3 Women Missing In Mexico After Crossing From Texas On Trip

3 Women Missing In Mexico After Crossing From Texas On Trip

(VitalNews.org) – This week’s videotaped kidnapping of four Americans in Mexico drew a deluge of publicity and was quickly resolved. But, three ladies who went to Mexico haven’t been seen or heard from in almost two weeks, and their disappearance has received no attention.

U.S. police said on Friday that two sisters from Texas and their friend had gone missing after crossing the border into Mexico a month ago to sell some clothes at a flea market.

On Friday, the FBI stated it was investigating two sisters and their companion from Peitas, a tiny border community in Texas near McAllen, who had vanished. Their disappearance is being looked into by Mexican authorities, according to Roel Bermea, chief of police in Peitas.

U.S. and Mexican authorities have been searching for Maritza Trinidad Perez Riosher, her sister Marina Perez Rios, and their friend Dora Alicia Cervantes Saenz. They are 47, 48, and 53, respectively.

Compared to the government and media’s hysteria over the kidnapping of four Americans on a cosmetic surgery vacation in Mexico, this incident couldn’t be more different.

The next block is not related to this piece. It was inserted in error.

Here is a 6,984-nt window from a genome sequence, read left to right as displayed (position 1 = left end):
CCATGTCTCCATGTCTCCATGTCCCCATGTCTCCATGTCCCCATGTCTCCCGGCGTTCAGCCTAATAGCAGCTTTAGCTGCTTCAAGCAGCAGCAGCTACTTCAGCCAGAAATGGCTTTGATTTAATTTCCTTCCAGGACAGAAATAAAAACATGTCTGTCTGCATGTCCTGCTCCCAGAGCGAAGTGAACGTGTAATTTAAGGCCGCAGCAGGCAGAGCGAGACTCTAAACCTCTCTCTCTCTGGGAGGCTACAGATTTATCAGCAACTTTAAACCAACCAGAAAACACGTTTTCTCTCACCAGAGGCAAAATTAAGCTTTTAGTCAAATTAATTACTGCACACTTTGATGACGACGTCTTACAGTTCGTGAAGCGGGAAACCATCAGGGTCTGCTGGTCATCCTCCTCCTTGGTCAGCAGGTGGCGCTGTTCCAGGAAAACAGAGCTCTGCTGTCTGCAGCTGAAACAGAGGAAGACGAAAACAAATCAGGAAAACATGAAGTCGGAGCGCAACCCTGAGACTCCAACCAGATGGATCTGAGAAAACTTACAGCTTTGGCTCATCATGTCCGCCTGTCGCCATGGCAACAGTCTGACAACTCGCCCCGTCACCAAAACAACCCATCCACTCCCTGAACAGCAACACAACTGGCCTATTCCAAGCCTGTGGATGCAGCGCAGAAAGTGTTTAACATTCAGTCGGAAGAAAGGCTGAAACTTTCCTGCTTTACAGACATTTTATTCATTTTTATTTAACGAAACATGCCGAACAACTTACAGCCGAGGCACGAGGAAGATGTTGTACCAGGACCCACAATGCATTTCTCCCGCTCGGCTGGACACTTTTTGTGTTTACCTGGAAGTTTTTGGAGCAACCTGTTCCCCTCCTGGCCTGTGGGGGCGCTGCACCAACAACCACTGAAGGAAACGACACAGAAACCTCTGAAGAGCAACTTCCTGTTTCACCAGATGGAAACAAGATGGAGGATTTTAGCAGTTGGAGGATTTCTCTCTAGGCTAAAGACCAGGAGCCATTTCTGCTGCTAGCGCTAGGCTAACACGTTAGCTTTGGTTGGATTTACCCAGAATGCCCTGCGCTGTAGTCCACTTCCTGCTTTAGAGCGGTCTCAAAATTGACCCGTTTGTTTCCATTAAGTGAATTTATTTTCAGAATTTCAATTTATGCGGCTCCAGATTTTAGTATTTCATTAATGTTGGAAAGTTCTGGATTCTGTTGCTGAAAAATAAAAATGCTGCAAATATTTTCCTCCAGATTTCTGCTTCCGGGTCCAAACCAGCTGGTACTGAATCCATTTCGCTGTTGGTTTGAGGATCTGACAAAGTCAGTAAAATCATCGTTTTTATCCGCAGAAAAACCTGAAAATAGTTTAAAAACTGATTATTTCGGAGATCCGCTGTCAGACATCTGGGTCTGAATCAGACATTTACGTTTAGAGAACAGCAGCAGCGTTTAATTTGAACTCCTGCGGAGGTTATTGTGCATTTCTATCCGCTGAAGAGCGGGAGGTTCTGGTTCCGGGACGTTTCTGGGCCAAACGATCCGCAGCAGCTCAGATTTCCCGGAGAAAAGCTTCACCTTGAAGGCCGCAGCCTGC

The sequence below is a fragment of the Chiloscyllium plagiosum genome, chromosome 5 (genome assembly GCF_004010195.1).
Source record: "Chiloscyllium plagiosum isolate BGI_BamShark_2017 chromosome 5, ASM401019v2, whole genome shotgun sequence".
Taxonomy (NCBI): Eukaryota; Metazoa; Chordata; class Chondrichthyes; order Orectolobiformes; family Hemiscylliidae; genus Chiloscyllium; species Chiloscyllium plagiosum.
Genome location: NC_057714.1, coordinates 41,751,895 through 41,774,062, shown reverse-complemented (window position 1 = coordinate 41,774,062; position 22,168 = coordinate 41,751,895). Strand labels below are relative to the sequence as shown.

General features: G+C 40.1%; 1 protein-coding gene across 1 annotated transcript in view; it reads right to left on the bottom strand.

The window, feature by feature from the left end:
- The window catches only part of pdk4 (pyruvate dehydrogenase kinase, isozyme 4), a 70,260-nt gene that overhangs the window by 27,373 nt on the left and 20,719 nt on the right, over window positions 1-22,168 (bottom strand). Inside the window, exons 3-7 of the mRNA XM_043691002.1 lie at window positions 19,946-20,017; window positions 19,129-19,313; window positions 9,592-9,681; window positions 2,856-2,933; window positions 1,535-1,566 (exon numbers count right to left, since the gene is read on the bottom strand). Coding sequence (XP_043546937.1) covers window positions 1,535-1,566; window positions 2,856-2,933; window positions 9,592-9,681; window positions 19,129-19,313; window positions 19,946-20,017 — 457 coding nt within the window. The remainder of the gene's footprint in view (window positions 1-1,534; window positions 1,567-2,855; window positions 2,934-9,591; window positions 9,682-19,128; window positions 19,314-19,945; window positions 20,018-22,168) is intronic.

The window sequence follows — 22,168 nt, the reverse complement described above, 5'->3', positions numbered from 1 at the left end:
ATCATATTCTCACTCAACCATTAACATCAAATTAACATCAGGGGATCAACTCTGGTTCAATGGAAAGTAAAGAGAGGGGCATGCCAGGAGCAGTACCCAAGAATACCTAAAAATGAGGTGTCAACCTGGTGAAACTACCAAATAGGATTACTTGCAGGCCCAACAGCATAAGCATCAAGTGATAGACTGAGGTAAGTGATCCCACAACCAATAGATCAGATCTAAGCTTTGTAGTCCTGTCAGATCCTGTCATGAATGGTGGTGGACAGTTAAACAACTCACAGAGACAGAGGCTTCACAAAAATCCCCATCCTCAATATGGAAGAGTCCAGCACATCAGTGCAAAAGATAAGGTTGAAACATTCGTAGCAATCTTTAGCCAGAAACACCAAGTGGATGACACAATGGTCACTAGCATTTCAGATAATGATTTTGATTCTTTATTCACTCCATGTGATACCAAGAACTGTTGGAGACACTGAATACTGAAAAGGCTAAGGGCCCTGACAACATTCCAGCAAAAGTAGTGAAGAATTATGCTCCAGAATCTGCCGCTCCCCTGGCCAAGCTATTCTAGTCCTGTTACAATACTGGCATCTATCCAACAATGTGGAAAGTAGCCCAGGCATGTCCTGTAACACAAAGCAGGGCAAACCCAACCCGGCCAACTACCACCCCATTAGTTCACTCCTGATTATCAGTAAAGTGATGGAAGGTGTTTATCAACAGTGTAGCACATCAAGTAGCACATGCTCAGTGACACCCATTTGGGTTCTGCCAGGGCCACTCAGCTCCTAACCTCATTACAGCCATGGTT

According to Bermea, U.S. Customs and Border Protection confirmed that the three ladies entered Mexico on Friday, February 24. Pietas is located a short distance from the Rio Grande. The head of police also said that one of the women’s husbands had phone contact with her while she was in Mexico but became worried when he couldn’t reach her again.

Bermea said the ladies were driving a 1990s Chevrolet Silverado (green), to a flea market in the city of Montemorelos, in the state of Nuevo Leon. Around three hours of driving time separate you from the border. According to their statements, the state prosecutor’s office has investigated the ladies’ disappearance since Monday.

This week, squads of Mexican Army and National Guard personnel participated in the massive hunt for the four abducted Americans. But only their desperate family members are actively searching for the 112,000 Mexicans who have gone missing throughout the country. Officials are so understaffed, underequipped, and undertrained that they cannot even identify the thousands of deaths discovered.

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